Feds rush Whittier Narrows Dam fix to prevent breach that would flood 1M residents from Pico Rivera to Long Beach

Because of the potential of massive flooding, the Army Corps of Engineers is rushing to begin a $500-million repair project for Whittier Narrows Dam, classified as the highest priority of any of the 13 “high risk” dams in the country. Nearly three years ago, the Army Corps of Engineers elevated the risk of failure from […]

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Squatters’ takeover of Torrance home illustrates landlord frustrations with state law

In California, squatters can claim legal title to someone else’s property through an arcane legal procedure known as “adverse possession.” The law, enacted in 1872, originally was meant for abandoned rural properties that had gone fallow. In modern times, it’s mostly cited when there is a dispute over property lines. However, squatters can use it […]

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LA’s former assistant fire chief was paid $1.4 million last year, topping city’s list of highest-paid retirees

Former high-level Los Angeles city employees continued to rake in high pension payouts in 2017, with a former assistant fire chief topping the list with his $1.38 million pension earning, according to data released this week by Transparent California. The assistant fire chief, Donald Frazeur, was paid a lump sum of $1,171,994 in addition to […]

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It’s pricey to live in Southern California — here’s the proof

The Economic Policy Institute’s latest Family Budget Calculator shows that a family of two adults and two children in L.A. County need to earn $7,691 a month, or $92,295 a year, to meet all of its living expenses. That outstrips L.A. County’s median family income, which is just $66,203 per year, according to the U.S. […]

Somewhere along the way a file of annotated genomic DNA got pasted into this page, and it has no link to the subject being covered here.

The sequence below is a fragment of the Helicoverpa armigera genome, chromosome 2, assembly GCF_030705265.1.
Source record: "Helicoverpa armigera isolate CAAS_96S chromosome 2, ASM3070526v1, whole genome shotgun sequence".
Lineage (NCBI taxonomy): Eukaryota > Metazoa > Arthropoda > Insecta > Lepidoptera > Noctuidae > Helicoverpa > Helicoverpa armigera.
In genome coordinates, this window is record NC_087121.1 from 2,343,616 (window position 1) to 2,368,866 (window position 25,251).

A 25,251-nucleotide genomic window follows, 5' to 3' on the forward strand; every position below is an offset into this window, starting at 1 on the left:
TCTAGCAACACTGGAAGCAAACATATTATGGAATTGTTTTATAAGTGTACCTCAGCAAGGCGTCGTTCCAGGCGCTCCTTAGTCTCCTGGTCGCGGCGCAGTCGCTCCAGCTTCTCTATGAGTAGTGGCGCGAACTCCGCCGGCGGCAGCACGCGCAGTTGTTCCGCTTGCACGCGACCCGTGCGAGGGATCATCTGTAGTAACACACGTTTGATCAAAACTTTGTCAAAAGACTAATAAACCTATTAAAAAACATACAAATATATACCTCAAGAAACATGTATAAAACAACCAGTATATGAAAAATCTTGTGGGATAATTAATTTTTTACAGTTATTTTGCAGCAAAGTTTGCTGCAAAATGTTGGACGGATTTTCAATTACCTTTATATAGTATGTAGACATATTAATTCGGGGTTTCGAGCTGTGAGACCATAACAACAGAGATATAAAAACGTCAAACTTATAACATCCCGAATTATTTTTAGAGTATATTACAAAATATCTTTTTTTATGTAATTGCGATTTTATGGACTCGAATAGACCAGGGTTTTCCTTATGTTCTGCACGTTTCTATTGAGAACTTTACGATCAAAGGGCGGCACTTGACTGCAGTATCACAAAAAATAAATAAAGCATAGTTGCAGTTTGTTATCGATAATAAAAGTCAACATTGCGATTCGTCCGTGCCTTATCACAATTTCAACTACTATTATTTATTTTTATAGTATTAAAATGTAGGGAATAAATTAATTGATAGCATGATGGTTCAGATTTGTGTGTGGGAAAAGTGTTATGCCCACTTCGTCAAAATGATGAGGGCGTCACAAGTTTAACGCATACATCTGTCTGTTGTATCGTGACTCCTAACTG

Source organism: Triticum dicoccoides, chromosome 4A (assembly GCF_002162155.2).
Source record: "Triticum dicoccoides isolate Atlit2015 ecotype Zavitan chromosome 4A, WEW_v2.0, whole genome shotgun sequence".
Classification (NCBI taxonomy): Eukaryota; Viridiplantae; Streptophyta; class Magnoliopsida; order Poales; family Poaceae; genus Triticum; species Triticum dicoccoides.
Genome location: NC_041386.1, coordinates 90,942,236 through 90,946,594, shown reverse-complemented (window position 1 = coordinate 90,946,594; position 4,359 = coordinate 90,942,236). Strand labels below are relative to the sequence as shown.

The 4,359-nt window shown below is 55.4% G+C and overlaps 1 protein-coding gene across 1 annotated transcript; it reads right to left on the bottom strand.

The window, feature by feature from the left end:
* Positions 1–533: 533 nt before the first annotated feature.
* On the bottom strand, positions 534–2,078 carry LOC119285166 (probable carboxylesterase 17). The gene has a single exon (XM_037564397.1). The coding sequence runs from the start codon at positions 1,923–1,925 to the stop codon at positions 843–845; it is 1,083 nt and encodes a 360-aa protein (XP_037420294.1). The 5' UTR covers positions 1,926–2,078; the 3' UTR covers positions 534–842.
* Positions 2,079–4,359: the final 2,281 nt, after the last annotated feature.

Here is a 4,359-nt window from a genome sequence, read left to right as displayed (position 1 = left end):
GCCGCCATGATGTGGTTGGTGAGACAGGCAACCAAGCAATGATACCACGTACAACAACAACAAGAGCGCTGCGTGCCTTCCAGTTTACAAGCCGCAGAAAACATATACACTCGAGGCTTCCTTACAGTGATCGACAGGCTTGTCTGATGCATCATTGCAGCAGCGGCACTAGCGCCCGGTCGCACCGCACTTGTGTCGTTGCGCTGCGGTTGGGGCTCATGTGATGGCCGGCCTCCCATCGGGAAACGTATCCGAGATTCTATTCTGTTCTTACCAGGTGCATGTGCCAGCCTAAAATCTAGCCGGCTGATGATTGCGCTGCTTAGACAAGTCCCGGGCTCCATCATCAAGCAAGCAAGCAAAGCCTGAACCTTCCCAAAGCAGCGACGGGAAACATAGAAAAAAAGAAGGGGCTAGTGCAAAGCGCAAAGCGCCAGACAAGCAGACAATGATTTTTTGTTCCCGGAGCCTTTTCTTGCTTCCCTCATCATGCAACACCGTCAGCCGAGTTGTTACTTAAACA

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Anthem’s exit leaves thousands without health insurance choice in California

For about 60,000 Covered California customers, choosing a health plan next year will be easier, and possibly more painful, than ever: There will be only one insurer left in their communities after Anthem Blue Cross of California pulls out of much of the state’s individual market.

That means they could lose doctors they trust, or pay higher premiums.

Anthem’s departure is also a blow for the Covered California exchange, which often has boasted that healthy competition among its plans helped lower costs and improve its members’ access to care.

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Rent headaches: 8 reasons why Southern California feels the financial pinch

The regional cost of renting has surged at double the pace of overall inflation so far this century. Renters in Los Angeles and Orange counties give more of their paychecks to the landlord than any other metro in the nation. And perhaps three-quarters of Southern California’s renters claim they are ready to bolt. An exaggerated upswing in Southern California rent is frequently blamed on an economic mismatch: solid employment growth outstripping the developers’ ability to build enough apartments to meet demand, especially for those not seeking luxury digs. Rising home prices also nix ownership for many. So, a growing flock of renters is chasing too few vacant units, and that supply shortfall pushes up rent prices.

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Los Angeles Daily New

Workers who retire from the Los Angeles Department of Water and Power enjoy a higher monthly pension, on average, than retired public employees from the city and county, according to an audit released this week by City Controller Ron Galperin. LADWP retirees received an average monthly pension payment of $5,212 in the fiscal year ending July 1, 2015, the audit said. That figure is higher than the $4,023 average monthly payment for other city retirees and the $3,881 pension amount per month for retired county workers, amounts that are used as comparisons in the audit performed by contractor, Aon Hewitt Investment Consulting.

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Why are California women giving birth at record-low rates?